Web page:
All six cell lines (numbered 1 to 6 in Figure 4C) retained their phenotype after at least 30 passages. Thus, having started with the transfection of 30,000 cells, we obtained six stable cell lines after two rounds of selection in about 2 weeks. The first and most efficient round comprised the isolation of microcolonies that grew up, fluoresced, and were homogenous. This eliminated any cells that could not proliferate, or did not produce GFP, or produced mosaic colonies after a number of generations. In the second round, we verified the viability and homogeneity of the selected colonies. As the only purpose of this experiment was the demonstration of cell cloning, the clones were propagated and passaged in a conventional 2-D culture. Of course, if there was also a need to maintain the cell physiology, the merged gels described here could be used in the second round, too.
Here, colonies were selected by visual assessment of their homogeneity and fluorescence intensity, and manually picked. In a special experiment, the ability of this simple approach to yield high-quality cell preparations was confirmed by a flow cytometry analysis of the selected colonies (Supplementary Figure S6). Yet it is conceivable that the throughput and reliability of the procedure could be further improved by using automated devices for colony imaging and collection (36).
Cloning of eukaryotic cells is required in many basic and applied research areas (37, 38), in particular for isolating cell lines stably producing the proteins of interest (39), but it still remains a challenging task. As pointed out by Clarke et al. (38) in regard to the existing cloning methods, “there is one problem common to them all: there is no way to be certain that the derived population originated from a single cell.” The procedure reported here is essentially “cloning by micromanipulation,” but it differs from the earlier published protocol (38) in that the cells are presented as a monolayer and immobilized in a gel, rather than provided as a suspension in which cells can freely migrate at different depths. Hence, the potential problems of cloning by micromanipulation (limited depth of microscopy field and eventual adherence of cells to the outside of the micropipet; see Reference 38) can be overcome. Moreover, by enabling monitoring the entire process of the formation of individual colonies, the present method allows the colonies that have originated from single cells to be precisely identified. This feature is illustrated in Figure 3A; it can be seen that colonies numbered 2 to 8 have each originated from a single cell, while colonies 1 and 9 have originated from two and four cells, respectively. Therefore, we believe that the approach described here enables, at least potentially, the true cloning of eukaryotic cells.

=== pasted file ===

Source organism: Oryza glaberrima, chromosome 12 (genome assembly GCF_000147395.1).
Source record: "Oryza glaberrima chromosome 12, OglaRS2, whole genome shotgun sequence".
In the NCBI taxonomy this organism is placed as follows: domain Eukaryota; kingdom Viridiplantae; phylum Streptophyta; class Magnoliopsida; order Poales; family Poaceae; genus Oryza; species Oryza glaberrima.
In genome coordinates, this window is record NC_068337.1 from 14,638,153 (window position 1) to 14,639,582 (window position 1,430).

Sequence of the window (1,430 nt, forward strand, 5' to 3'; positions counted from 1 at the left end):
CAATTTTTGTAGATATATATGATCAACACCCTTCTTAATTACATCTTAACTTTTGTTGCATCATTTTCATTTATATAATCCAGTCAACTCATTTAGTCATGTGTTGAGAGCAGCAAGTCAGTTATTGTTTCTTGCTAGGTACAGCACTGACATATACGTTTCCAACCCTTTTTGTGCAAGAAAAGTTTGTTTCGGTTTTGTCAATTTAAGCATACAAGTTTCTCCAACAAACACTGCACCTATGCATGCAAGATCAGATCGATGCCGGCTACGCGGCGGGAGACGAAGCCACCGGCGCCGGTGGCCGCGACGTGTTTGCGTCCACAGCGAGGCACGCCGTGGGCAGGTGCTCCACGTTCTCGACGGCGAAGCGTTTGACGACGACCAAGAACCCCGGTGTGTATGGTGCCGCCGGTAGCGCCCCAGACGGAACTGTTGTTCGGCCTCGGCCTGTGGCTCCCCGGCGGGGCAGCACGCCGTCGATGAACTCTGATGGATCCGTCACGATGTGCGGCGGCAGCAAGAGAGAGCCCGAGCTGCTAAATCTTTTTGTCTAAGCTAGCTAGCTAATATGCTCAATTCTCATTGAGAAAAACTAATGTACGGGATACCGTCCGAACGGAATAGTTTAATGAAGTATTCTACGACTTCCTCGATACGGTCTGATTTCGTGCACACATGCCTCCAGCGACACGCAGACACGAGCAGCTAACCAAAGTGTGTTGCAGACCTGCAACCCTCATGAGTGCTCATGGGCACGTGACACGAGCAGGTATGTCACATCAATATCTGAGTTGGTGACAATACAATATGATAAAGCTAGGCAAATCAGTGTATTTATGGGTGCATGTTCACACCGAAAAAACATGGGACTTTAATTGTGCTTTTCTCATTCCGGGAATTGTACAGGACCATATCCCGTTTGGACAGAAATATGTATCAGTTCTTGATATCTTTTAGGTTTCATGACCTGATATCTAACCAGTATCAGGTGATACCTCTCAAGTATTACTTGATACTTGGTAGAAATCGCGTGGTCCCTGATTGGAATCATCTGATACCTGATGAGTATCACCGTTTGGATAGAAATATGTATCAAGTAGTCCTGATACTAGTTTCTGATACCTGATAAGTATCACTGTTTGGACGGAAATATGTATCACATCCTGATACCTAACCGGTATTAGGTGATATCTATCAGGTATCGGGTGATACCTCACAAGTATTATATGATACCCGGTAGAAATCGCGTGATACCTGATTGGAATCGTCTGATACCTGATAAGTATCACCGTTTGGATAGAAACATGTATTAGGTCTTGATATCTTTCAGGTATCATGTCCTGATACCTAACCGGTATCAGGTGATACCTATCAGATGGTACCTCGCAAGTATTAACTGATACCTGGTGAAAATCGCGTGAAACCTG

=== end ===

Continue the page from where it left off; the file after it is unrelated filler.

In conclusion, it should be noted that the method reported here enables cloning from rather dense cell populations. In the experiment described in Figure 4, the cells were immobilized at a surface density of ╛100 cells/mm2, which, assuming that the layer thickness was 10 m (compare Figure 1B), corresponded to the volume concentration of 107 cells/mL. Although still lower than the cell concentration in solid tissues of up to 109 cells/mL (38), it equals the concentration of leukocytes in the peripheral blood, with the same mean cell-to-cell distances. This largely overcomes the negative effects of the very low population density at which cells occur during the conventional cloning procedures (38).
The authors thank Drs. F.K. Gioeva and T.R. Samatov for their help and advice, I.A. Eliseeva for assistance in the acquisition of confocal images, and N.A. Nikitenko for carrying out flow cytometer analyses. This work was supported in part by program “Molecular and Cell Biology” of the Russian Academy of Sciences and by the Russian Foundation for Basic Research.
A.B.C. and H.V.C. are co-inventors and co-owners of a patent (no. RU2394915) and patent applications (nos. WO2007111639, US2009105082, and EP1999268) disclosing the method of merged gels. A.A.G. declares no competing interests.
Address correspondence to Alexander B. Chetverin, Institute of Protein Research of the Russian Academy of Sciences, 4 Institutskaya Street, Pushchino, Moscow Region, Russia. Email: [email protected]
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